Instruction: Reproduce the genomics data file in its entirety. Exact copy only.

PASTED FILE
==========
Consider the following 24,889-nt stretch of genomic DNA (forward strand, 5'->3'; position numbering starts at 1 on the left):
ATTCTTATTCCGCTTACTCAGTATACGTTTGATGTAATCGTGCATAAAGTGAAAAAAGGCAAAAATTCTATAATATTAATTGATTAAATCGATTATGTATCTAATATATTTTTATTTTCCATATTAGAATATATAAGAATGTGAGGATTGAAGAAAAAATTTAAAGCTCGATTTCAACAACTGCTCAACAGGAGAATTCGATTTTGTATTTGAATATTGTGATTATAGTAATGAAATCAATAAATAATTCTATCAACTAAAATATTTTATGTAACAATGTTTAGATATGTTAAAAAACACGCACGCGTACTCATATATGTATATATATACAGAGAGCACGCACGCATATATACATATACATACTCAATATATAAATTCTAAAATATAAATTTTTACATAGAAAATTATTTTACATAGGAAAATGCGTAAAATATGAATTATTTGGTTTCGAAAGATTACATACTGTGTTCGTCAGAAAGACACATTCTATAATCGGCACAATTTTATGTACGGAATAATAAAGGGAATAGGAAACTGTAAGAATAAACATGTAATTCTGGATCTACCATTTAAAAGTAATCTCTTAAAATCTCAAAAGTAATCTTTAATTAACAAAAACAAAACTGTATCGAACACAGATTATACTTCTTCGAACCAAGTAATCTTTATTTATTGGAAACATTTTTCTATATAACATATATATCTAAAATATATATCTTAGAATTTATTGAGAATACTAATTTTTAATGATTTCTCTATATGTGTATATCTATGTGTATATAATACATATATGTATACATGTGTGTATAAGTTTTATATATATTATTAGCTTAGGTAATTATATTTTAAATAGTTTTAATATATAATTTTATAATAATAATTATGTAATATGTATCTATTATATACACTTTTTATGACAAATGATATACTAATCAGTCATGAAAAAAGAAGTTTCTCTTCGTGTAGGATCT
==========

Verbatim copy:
Consider the following 24,889-nt stretch of genomic DNA (forward strand, 5'->3'; position numbering starts at 1 on the left):
ATTCTTATTCCGCTTACTCAGTATACGTTTGATGTAATCGTGCATAAAGTGAAAAAAGGCAAAAATTCTATAATATTAATTGATTAAATCGATTATGTATCTAATATATTTTTATTTTCCATATTAGAATATATAAGAATGTGAGGATTGAAGAAAAAATTTAAAGCTCGATTTCAACAACTGCTCAACAGGAGAATTCGATTTTGTATTTGAATATTGTGATTATAGTAATGAAATCAATAAATAATTCTATCAACTAAAATATTTTATGTAACAATGTTTAGATATGTTAAAAAACACGCACGCGTACTCATATATGTATATATATACAGAGAGCACGCACGCATATATACATATACATACTCAATATATAAATTCTAAAATATAAATTTTTACATAGAAAATTATTTTACATAGGAAAATGCGTAAAATATGAATTATTTGGTTTCGAAAGATTACATACTGTGTTCGTCAGAAAGACACATTCTATAATCGGCACAATTTTATGTACGGAATAATAAAGGGAATAGGAAACTGTAAGAATAAACATGTAATTCTGGATCTACCATTTAAAAGTAATCTCTTAAAATCTCAAAAGTAATCTTTAATTAACAAAAACAAAACTGTATCGAACACAGATTATACTTCTTCGAACCAAGTAATCTTTATTTATTGGAAACATTTTTCTATATAACATATATATCTAAAATATATATCTTAGAATTTATTGAGAATACTAATTTTTAATGATTTCTCTATATGTGTATATCTATGTGTATATAATACATATATGTATACATGTGTGTATAAGTTTTATATATATTATTAGCTTAGGTAATTATATTTTAAATAGTTTTAATATATAATTTTATAATAATAATTATGTAATATGTATCTATTATATACACTTTTTATGACAAATGATATACTAATCAGTCATGAAAAAAGAAGTTTCTCTTCGTGTAGGATCT